TOM KEENE, HOST, 'BLOOMBERG SURVEILLANCE': Right now, Arthur Levitt, Policy Advisor, Goldman Sachs, Bloomberg LP Board Member, Former Chairman of the SEC.
Jonathan Weil out with a commentary this morning on the Bloobmerg of a $6.3 trillion essentially off balance sheet transaction. Should Fannie and Freddy be on the balance sheet? Should they be visible to the taxpayers?
ARTHUR LEVITT, POLICY ADVISOR, GOLDMAN SACHS: Absolutely. It's an incredible article. He's absolutely right. Fannie and Freddie belong on the balance sheet if we're in an era of transparency.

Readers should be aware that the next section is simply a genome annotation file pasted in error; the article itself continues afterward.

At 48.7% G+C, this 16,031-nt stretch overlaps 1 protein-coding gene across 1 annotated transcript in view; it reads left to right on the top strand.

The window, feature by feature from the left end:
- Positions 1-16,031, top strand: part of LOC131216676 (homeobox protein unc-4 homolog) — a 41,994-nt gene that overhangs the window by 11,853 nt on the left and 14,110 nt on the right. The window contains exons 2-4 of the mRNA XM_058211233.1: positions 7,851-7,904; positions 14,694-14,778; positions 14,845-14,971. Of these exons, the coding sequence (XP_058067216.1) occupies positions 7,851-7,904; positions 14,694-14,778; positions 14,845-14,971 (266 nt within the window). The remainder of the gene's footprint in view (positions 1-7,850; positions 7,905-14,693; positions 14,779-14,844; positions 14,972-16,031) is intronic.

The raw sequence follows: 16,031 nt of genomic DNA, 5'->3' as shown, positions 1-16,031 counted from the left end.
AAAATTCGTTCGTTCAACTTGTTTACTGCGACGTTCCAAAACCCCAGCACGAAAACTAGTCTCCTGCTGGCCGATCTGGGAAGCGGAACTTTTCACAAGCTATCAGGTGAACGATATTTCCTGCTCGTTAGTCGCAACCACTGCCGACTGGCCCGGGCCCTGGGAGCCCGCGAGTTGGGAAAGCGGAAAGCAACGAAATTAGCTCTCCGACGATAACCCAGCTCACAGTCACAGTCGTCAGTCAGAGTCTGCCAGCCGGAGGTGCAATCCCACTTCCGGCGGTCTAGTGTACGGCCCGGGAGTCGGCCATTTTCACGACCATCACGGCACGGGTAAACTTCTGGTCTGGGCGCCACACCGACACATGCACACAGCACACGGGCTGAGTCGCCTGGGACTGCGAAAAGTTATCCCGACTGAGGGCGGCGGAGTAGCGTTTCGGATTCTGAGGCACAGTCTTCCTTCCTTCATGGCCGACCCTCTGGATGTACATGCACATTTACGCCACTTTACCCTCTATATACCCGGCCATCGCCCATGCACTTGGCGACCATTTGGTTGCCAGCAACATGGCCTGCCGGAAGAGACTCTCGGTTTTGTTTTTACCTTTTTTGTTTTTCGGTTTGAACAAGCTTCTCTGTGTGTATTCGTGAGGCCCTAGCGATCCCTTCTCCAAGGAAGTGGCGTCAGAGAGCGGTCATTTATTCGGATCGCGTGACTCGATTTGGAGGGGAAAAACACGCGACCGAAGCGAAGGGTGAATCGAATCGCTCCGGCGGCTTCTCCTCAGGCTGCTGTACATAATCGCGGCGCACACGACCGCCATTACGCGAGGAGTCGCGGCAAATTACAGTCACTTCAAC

The White House is already forecasting $1.3 trillion budget deficit for 2011, which is about $3 of spending for every $2 of government receipts. Fannie and Freddie are wards of the State. Orszag already promised that that's where they should be. And he's not putting it there. Shades of Enron.
KEENE: Really? That big a deal?
LEVITT: It is that big a deal.
KEENE: Shades of Enron?
KEN PREWITT, HOST, 'BLOOMBERG SURVEILLANCE': So if Fannie and Freddie were on the government's balance sheet, everything would look even worse than it does now?
LEVITT: Oh, considerably worse.
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